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Thais see uphill battle for Burmese economy

Burma’s first civilian administration will face the Herculean task of producing economic achievements as the country battles difficult reforms amid a lack of skilled labour, according to Thai academics.

Samarn Laodamrongchai, from Chulalongkorn University’s East Asian Studies Institute, said Burma’s de facto leader Aung San Suu Kyi will focus on the nation’s workforce to drive economic prosperity and benefit from the Asean Community over the next five years.

Business sectors in Thailand were likely to benefit from the change in Burma, including finance and banking, telecommunications, textiles and garments, hotel and tourism, construction, furniture, and agriculture and fisheries, he told a seminar Tuesday on “Who actually has the power in Myanmar: Aung San Suu Kyi or the military,” organised by the institute.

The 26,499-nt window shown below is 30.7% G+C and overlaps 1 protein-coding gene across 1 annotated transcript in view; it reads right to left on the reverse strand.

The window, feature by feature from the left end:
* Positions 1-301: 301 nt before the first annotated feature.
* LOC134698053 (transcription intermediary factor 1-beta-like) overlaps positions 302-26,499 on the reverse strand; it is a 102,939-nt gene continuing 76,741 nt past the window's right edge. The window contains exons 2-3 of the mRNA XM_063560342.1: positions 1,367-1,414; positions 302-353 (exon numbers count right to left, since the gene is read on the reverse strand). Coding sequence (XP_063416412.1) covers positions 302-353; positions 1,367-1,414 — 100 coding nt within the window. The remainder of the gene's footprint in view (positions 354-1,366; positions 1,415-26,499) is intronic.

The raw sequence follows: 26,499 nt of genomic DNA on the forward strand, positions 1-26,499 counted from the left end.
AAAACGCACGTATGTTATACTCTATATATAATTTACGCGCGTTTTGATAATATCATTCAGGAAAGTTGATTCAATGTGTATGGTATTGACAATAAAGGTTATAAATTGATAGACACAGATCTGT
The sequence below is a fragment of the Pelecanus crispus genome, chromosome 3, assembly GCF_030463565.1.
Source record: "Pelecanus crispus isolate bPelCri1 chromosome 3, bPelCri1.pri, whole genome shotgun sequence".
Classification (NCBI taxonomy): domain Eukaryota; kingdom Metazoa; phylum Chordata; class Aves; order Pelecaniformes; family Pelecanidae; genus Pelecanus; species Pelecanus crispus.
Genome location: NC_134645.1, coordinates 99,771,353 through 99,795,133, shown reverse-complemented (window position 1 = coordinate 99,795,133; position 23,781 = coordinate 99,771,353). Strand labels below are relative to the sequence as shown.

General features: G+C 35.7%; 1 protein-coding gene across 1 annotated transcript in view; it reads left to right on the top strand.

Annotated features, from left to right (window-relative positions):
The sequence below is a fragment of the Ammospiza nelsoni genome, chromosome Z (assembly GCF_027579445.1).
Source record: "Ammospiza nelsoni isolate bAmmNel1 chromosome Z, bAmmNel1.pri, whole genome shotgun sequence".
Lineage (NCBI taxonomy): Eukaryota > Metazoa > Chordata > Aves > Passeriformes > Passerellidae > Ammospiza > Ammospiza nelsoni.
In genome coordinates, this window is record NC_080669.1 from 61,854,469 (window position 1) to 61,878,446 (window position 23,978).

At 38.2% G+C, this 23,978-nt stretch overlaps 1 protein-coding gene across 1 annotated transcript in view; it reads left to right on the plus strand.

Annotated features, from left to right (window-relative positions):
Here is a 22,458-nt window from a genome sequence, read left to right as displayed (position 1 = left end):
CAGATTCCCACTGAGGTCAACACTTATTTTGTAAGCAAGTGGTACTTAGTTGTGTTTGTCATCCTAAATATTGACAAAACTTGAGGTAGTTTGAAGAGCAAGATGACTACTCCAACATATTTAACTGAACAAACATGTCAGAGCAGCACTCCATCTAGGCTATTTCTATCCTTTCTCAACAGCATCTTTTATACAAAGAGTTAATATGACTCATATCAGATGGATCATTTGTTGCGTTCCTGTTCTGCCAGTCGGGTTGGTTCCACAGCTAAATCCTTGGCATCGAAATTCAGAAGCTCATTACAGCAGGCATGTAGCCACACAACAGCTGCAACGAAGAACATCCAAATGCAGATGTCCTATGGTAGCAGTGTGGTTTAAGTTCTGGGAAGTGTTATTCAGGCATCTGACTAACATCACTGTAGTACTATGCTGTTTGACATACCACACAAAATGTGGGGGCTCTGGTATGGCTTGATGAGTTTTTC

Burma’s minimum wage, set in August at 3,600 (US$3) per day, is still only a third of Thailand’s.

Yet Samarn noted many Thai investors have yet to be lured by Burma’s lower wages to invest in the country due to its lack of skilled labour and infrastructure.


“Thai business operators still have to check the reality on the ground, paying fees to the ethnic groups controlling different regions as they have done in the past five years,” said Samarn.

This comes despite reports that trade in Burma across the border from Thailand is bustling.

Nattapon Tantrakulsap, another researcher from the institute, said the former president, 71-year-old Thein Sein, had undertaken some impressive institutional reforms that resulted in economic growth.

“The mission for the new government is to eliminate inefficient mechanisms and old-style practices as well as outdated laws and regulations” from the bureaucracy in state enterprises, he said.


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